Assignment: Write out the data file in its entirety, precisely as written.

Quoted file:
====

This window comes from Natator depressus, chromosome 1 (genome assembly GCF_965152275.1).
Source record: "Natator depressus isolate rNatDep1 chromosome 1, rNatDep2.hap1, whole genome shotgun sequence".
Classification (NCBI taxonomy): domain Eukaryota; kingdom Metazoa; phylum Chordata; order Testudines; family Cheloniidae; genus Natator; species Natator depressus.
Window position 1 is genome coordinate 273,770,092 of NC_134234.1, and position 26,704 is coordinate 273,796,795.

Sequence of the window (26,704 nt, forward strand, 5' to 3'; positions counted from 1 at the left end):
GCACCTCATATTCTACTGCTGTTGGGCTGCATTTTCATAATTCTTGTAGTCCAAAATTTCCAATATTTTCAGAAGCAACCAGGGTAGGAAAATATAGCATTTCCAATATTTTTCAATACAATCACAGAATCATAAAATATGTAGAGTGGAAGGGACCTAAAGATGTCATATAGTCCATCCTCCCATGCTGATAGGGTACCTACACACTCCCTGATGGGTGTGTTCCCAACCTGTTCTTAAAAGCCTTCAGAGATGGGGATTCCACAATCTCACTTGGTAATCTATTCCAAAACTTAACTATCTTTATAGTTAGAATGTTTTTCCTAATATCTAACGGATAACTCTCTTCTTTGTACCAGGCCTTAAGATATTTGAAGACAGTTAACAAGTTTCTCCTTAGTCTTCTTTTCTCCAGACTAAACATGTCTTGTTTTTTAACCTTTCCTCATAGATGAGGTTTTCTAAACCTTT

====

This window comes from Natator depressus, chromosome 1 (genome assembly GCF_965152275.1).
Source record: "Natator depressus isolate rNatDep1 chromosome 1, rNatDep2.hap1, whole genome shotgun sequence".
Classification (NCBI taxonomy): domain Eukaryota; kingdom Metazoa; phylum Chordata; order Testudines; family Cheloniidae; genus Natator; species Natator depressus.
Window position 1 is genome coordinate 273,770,092 of NC_134234.1, and position 26,704 is coordinate 273,796,795.

Sequence of the window (26,704 nt, forward strand, 5' to 3'; positions counted from 1 at the left end):
GCACCTCATATTCTACTGCTGTTGGGCTGCATTTTCATAATTCTTGTAGTCCAAAATTTCCAATATTTTCAGAAGCAACCAGGGTAGGAAAATATAGCATTTCCAATATTTTTCAATACAATCACAGAATCATAAAATATGTAGAGTGGAAGGGACCTAAAGATGTCATATAGTCCATCCTCCCATGCTGATAGGGTACCTACACACTCCCTGATGGGTGTGTTCCCAACCTGTTCTTAAAAGCCTTCAGAGATGGGGATTCCACAATCTCACTTGGTAATCTATTCCAAAACTTAACTATCTTTATAGTTAGAATGTTTTTCCTAATATCTAACGGATAACTCTCTTCTTTGTACCAGGCCTTAAGATATTTGAAGACAGTTAACAAGTTTCTCCTTAGTCTTCTTTTCTCCAGACTAAACATGTCTTGTTTTTTAACCTTTCCTCATAGATGAGGTTTTCTAAACCTTT